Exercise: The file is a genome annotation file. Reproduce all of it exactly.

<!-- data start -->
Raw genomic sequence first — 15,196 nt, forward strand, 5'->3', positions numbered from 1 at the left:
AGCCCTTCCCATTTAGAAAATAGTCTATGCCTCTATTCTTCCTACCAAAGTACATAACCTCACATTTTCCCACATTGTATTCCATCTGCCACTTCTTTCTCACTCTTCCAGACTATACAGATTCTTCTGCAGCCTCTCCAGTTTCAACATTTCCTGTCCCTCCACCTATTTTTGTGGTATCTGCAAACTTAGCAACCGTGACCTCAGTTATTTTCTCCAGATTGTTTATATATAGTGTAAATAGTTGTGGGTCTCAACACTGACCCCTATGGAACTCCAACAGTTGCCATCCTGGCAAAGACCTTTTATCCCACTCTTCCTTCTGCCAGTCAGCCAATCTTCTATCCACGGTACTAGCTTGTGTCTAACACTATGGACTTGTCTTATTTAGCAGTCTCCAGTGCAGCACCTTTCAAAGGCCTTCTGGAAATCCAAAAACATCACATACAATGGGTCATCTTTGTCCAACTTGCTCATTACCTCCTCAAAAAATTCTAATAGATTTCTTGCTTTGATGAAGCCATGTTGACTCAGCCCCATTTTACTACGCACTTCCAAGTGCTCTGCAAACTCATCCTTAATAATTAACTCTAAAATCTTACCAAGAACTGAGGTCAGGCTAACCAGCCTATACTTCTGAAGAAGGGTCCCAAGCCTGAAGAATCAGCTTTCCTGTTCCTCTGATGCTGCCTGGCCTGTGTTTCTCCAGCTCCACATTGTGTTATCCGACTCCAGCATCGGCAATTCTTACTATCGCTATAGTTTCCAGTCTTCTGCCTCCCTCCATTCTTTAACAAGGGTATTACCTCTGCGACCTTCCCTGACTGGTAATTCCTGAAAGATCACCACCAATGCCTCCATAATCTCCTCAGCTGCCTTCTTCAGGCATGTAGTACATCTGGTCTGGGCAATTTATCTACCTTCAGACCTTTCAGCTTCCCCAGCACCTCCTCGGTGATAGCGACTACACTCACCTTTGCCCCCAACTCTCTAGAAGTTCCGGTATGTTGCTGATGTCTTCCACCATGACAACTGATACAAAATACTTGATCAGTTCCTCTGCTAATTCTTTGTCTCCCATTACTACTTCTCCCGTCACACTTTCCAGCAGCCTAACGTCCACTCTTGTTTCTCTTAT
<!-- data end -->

Raw genomic sequence first — 15,196 nt, forward strand, 5'->3', positions numbered from 1 at the left:
AGCCCTTCCCATTTAGAAAATAGTCTATGCCTCTATTCTTCCTACCAAAGTACATAACCTCACATTTTCCCACATTGTATTCCATCTGCCACTTCTTTCTCACTCTTCCAGACTATACAGATTCTTCTGCAGCCTCTCCAGTTTCAACATTTCCTGTCCCTCCACCTATTTTTGTGGTATCTGCAAACTTAGCAACCGTGACCTCAGTTATTTTCTCCAGATTGTTTATATATAGTGTAAATAGTTGTGGGTCTCAACACTGACCCCTATGGAACTCCAACAGTTGCCATCCTGGCAAAGACCTTTTATCCCACTCTTCCTTCTGCCAGTCAGCCAATCTTCTATCCACGGTACTAGCTTGTGTCTAACACTATGGACTTGTCTTATTTAGCAGTCTCCAGTGCAGCACCTTTCAAAGGCCTTCTGGAAATCCAAAAACATCACATACAATGGGTCATCTTTGTCCAACTTGCTCATTACCTCCTCAAAAAATTCTAATAGATTTCTTGCTTTGATGAAGCCATGTTGACTCAGCCCCATTTTACTACGCACTTCCAAGTGCTCTGCAAACTCATCCTTAATAATTAACTCTAAAATCTTACCAAGAACTGAGGTCAGGCTAACCAGCCTATACTTCTGAAGAAGGGTCCCAAGCCTGAAGAATCAGCTTTCCTGTTCCTCTGATGCTGCCTGGCCTGTGTTTCTCCAGCTCCACATTGTGTTATCCGACTCCAGCATCGGCAATTCTTACTATCGCTATAGTTTCCAGTCTTCTGCCTCCCTCCATTCTTTAACAAGGGTATTACCTCTGCGACCTTCCCTGACTGGTAATTCCTGAAAGATCACCACCAATGCCTCCATAATCTCCTCAGCTGCCTTCTTCAGGCATGTAGTACATCTGGTCTGGGCAATTTATCTACCTTCAGACCTTTCAGCTTCCCCAGCACCTCCTCGGTGATAGCGACTACACTCACCTTTGCCCCCAACTCTCTAGAAGTTCCGGTATGTTGCTGATGTCTTCCACCATGACAACTGATACAAAATACTTGATCAGTTCCTCTGCTAATTCTTTGTCTCCCATTACTACTTCTCCCGTCACACTTTCCAGCAGCCTAACGTCCACTCTTGTTTCTCTTAT